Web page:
I look forward to hearing lots of cars Saturday! Looks like there will be many in the Modified class, should be fun.

As for food, I'm happy with most anything.
I was at the meet couple months ago so heard some of the cars, but I think more folks heard mine. I'll be competing mainly because I'm curious and due to some of the urgings of the folks from the meet...never really thought of competing until then.

Being a native of the South Bay Area for nearly 30 years, have experienced lots of good places...problem is making everyone happy. You'd be surprised at some of the food discussions we had at the meet .

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Old 08-21-2012   #8
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Default Re: 2002 VW Golf stealth SQ build (an engineering student's perspective)

I wanted to post some resources I found useful, and I will be referring to these later when this thread catches up to my installation.

Webpages:
The Car audio System Nobody Would Build 6 part series

Roxul Safe'n'Sound is a mineral wool insulation similar to fiberglass in acoustic absorbtion, but does not absorb water and will not grow and fungus or mold. I installed a bunch in my Car doors with great success. Lowe's was the only hardware store near me that carried it.

SoundIsolationStore.com has some detailed and easy to understand articles about sound isolation that is very relevant to cars even though their products are intended for residential homes.

Help my soundstage ate my windshield a thread here on how to tune using independent L/R eq, and my inspiration to aim my midrange drivers more on-axis but still symmetrical (I'll write about this later)

Viscoelastic Damping 101 by Palu Macioce, Roush Industries. A technical description of damping and a good read, though not very sensational

Cross Spectrum Labs sells inexpensive calibrated measurement microphones, and is run by a very knowledgeable guy who has answered many of my questions

Audioholics Online A/V Magazine has an outstanding free educational article section

Sound Deadener Showdown has excellent sound treatment products for a great price

Tricks to getting 500hz response a great thread on this forum regarding midbass holes in car doors


Books:
Master Handbook of Acoustics 5th Edition by Everest & Pohlmann
This book covers all the basics very well and goes into more depth than most people would care to read. I found it an excellent resource for understanding how sound waves move and what they are affected by, but there is little emphasis on how to use this technical information to make a system sound "good".

Sound Reproduction - The Acoustics and Psychoacoustics of Loudspeakers and Rooms by Floyd Toole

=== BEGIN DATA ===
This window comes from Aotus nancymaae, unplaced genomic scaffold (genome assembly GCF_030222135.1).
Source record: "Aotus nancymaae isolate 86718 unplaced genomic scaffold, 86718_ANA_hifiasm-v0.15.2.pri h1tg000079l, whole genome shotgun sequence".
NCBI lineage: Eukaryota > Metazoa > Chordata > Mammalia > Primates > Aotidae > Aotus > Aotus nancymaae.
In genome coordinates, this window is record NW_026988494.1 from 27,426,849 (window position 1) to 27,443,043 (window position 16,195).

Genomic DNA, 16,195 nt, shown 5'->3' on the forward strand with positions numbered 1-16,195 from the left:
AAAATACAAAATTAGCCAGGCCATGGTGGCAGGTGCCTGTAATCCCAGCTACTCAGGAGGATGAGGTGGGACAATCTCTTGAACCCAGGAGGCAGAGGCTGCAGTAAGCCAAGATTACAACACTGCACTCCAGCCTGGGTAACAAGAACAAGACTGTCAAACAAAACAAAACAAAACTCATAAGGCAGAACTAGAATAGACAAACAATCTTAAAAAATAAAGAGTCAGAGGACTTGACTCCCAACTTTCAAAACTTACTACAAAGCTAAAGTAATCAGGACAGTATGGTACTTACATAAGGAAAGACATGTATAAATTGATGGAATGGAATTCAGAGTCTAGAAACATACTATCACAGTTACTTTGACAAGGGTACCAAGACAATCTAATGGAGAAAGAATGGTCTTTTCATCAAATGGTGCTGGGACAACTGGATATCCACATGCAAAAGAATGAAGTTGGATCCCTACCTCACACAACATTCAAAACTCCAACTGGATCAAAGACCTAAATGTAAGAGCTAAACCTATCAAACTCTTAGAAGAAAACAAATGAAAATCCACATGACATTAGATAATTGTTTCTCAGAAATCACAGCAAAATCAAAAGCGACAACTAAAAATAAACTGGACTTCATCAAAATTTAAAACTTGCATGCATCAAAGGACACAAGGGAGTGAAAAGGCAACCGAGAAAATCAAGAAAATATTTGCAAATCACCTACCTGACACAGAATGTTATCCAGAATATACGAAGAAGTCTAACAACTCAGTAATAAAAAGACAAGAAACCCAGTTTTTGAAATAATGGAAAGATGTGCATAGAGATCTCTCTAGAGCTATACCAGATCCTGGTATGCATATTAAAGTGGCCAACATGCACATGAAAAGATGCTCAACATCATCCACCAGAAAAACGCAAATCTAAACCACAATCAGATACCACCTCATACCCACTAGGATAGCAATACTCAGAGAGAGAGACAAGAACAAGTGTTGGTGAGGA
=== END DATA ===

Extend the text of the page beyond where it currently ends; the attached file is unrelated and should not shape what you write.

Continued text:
Toole goes into great depth citing study after study about what sound artifacts are audible and how much they effect our perception of sound. This book clearly helped me decide which artifacts I wanted to put the most effort into controlling (resonances, reflections, standing waves) and which ones I could reasonably ignore (high frequency comb filtering, diffraction). It is not an easy read nor would I call it a cookbook, and I re-read many chapters to understand some concepts. Overall though, exceptionally useful.
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Old 08-23-2012   #9
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Default Re: 2002 VW Golf stealth SQ build (an engineering student's perspective)

Just returned from a trip to Tahoe to move some furniture around. The Golf towed a 5x8' trailer up and back fairly well, but after having to downshift into second(!) gear a couple times, I really started to miss the 5.2L engine of my old Jeep.

The midbass in both doors is complete, I have a ton of writing to catch up on. Tonight I was looking forward to sharing experiments with damping tiles vs asphalt-based roofing material (a commonly suggested alternative), but that will have to wait. Good night, and I look forward to meeting everyone this Saturday in San Jose at the competition.
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Old 08-23-2012   #10
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Default Re: 2002 VW Golf stealth SQ build (an engineering student's perspective)

Quote:
Originally Posted by Jazzi View Post
Just returned from a trip to Tahoe to move some furniture around. The Golf towed a 5x8' trailer up and back fairly well, but after having to downshift into second(!) gear a couple times, I really started to miss the 5.2L engine of my old Jeep.

The midbass in both doors is complete, I have a ton of writing to catch up on. Tonight I was looking forward to sharing experiments with damping tiles vs asphalt-based roofing material (a commonly suggested alternative), but that will have to wait. Good night, and I look forward to meeting everyone this Saturday in San Jose at the competition.
Nice job on the sub enclosure, looks really clean.

Here's a good thread on the asphalt tile topic.

Why Not Asphalt?

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Old 08-23-2012   #11
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Default Re: 2002 VW Golf stealth SQ build (an engineering student's perspective)